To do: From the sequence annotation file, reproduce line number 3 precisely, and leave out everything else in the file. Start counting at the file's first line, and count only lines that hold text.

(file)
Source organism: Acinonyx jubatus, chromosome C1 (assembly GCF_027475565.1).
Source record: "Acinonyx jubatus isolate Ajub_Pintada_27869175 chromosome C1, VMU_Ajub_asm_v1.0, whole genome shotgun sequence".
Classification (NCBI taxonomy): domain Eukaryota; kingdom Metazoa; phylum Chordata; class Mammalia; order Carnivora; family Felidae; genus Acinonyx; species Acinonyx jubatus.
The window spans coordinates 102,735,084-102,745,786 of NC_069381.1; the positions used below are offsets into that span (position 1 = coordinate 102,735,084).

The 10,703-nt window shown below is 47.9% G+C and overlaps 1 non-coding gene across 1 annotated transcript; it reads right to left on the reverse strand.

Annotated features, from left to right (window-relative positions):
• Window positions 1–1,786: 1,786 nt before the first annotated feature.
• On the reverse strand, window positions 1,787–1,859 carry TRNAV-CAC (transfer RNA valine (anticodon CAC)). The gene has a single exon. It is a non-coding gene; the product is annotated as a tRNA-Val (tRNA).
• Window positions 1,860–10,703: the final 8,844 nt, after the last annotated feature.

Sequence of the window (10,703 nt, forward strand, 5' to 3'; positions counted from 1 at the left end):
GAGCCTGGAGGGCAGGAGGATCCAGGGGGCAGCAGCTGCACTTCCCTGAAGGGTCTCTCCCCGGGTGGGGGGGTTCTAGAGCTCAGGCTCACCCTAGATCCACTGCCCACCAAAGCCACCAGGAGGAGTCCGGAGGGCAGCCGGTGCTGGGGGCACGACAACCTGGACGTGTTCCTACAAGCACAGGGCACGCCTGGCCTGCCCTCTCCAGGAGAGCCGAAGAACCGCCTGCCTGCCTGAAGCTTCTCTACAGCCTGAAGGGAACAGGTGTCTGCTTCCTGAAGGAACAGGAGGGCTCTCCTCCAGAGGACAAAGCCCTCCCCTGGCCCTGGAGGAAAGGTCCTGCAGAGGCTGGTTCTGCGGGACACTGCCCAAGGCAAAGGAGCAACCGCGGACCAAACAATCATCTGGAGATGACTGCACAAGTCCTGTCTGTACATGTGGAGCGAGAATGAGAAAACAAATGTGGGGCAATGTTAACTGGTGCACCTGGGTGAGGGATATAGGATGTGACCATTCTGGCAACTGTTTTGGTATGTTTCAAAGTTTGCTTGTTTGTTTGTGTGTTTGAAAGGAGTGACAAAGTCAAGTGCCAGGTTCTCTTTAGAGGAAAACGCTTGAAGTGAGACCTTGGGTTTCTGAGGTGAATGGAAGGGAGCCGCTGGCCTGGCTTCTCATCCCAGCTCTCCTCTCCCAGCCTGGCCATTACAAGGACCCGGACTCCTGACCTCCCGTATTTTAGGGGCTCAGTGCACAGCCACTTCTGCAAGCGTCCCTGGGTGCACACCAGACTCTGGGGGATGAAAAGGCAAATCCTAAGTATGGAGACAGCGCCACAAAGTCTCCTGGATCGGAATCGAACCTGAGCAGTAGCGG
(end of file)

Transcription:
Classification (NCBI taxonomy): domain Eukaryota; kingdom Metazoa; phylum Chordata; class Mammalia; order Carnivora; family Felidae; genus Acinonyx; species Acinonyx jubatus.